Sprint already explained that even though it’s in third place among U.S. wireless carriers, it meant to get ditched by about 459,000 of its customers in order to move its network from 2G to LTE. And now it’s gained a significant chunk of new customers by buying up a bunch of spectrum and customers from U.S. cellular in a new deal the company just announced. [More]
In the telecommunications world, the transfer of spectrum is sort of like alimony for a relationship that didn’t quite work out. The Federal Communications Commission has approved just such a gift from AT&T to T-Mobile, which was a condition of their failed merger. No word on who got the house in Aspen. [More]
Right now Verizon Wireless is so dang flush with airwaves that everyone else wants, it’s all rolling around on a bed of airwaves being like, “Airwaves? Which airwaves? Oh, you mean these? Don’t need’em!” At least that’s what it says it will do if regulators let the company buy the new chunks of spectrum they want from cable companies. [More]
While AT&T was failing horribly at attempting to amp up its 4G network by buying T-Mobile, Verizon Wireless was busy making deals with cable companies to snap up unused and underused spectrum. And though insiders initially believed VZW’s purchases would glide across regulators’ desks since cable companies are not competitors in the wireless world, a new report claims the spectrum sale may get a more thorough looking-into than had been expected. [More]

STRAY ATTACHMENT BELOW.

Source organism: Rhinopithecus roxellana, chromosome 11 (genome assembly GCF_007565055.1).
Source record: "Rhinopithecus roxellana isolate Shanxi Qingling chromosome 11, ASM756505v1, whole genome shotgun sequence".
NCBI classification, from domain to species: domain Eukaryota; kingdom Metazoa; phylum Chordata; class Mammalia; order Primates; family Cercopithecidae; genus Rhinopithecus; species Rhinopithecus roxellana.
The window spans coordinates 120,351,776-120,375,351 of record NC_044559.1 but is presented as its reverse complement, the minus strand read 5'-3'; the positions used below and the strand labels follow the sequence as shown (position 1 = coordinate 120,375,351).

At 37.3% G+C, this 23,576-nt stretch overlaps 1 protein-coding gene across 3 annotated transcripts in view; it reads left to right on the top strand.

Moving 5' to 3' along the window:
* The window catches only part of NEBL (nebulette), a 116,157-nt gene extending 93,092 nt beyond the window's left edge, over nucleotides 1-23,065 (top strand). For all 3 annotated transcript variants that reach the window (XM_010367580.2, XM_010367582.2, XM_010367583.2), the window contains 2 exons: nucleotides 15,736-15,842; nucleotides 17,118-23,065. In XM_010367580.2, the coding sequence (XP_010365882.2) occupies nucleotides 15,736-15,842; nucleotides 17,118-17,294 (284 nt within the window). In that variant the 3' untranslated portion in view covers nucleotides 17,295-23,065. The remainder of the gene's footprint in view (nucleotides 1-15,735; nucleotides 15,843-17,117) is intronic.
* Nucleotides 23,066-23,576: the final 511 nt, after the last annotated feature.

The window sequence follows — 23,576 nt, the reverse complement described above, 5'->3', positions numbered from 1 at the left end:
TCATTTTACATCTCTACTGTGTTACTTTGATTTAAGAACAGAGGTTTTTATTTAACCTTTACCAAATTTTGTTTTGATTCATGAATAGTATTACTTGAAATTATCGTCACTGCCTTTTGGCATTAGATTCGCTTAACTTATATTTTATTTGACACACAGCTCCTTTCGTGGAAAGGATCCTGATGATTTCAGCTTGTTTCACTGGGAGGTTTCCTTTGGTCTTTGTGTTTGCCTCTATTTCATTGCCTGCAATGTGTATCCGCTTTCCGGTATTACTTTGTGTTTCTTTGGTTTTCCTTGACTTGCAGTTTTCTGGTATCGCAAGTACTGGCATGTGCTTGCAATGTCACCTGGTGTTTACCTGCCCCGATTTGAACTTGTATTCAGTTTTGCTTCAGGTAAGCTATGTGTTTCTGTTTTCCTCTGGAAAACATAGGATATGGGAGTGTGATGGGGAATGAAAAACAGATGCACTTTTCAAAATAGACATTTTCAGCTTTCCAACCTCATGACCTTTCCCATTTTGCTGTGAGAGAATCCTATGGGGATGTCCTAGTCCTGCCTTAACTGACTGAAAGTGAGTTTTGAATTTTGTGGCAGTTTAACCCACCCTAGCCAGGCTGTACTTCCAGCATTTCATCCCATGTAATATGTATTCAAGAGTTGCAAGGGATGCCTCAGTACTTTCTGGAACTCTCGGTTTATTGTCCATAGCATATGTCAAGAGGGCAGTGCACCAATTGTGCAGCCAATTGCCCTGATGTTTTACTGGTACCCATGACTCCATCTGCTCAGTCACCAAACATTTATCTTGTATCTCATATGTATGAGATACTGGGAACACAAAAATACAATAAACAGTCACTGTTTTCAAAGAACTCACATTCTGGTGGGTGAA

Analysts are saying that Google is probably out of the running for the “C Block” of wireless spectrum that it had been bidding on.
There’s still no official FCC strategy for the nation’s switchover to digital television in February 2009, reports the General Accounting Office. We guess this will be one of those let-the-private-sector-sort-it-out “initiatives.” [Reuters]
Google announced today that they will be bidding in the 700mhz auction! For real.
Microsoft has said it will not participate in the upcoming wireless spectrum auction, because it wouldn’t help their business model, which is to create and sell software to handset makers. [Reuters]
AT&T CEO Randall Stephenson is whining about the “open access” rules the FCC put in place governing the coveted 700mhz spectrum that is to be auctioned off in the near future, hinting that AT&T might not take part because the rules make buying the spectrum unprofitable.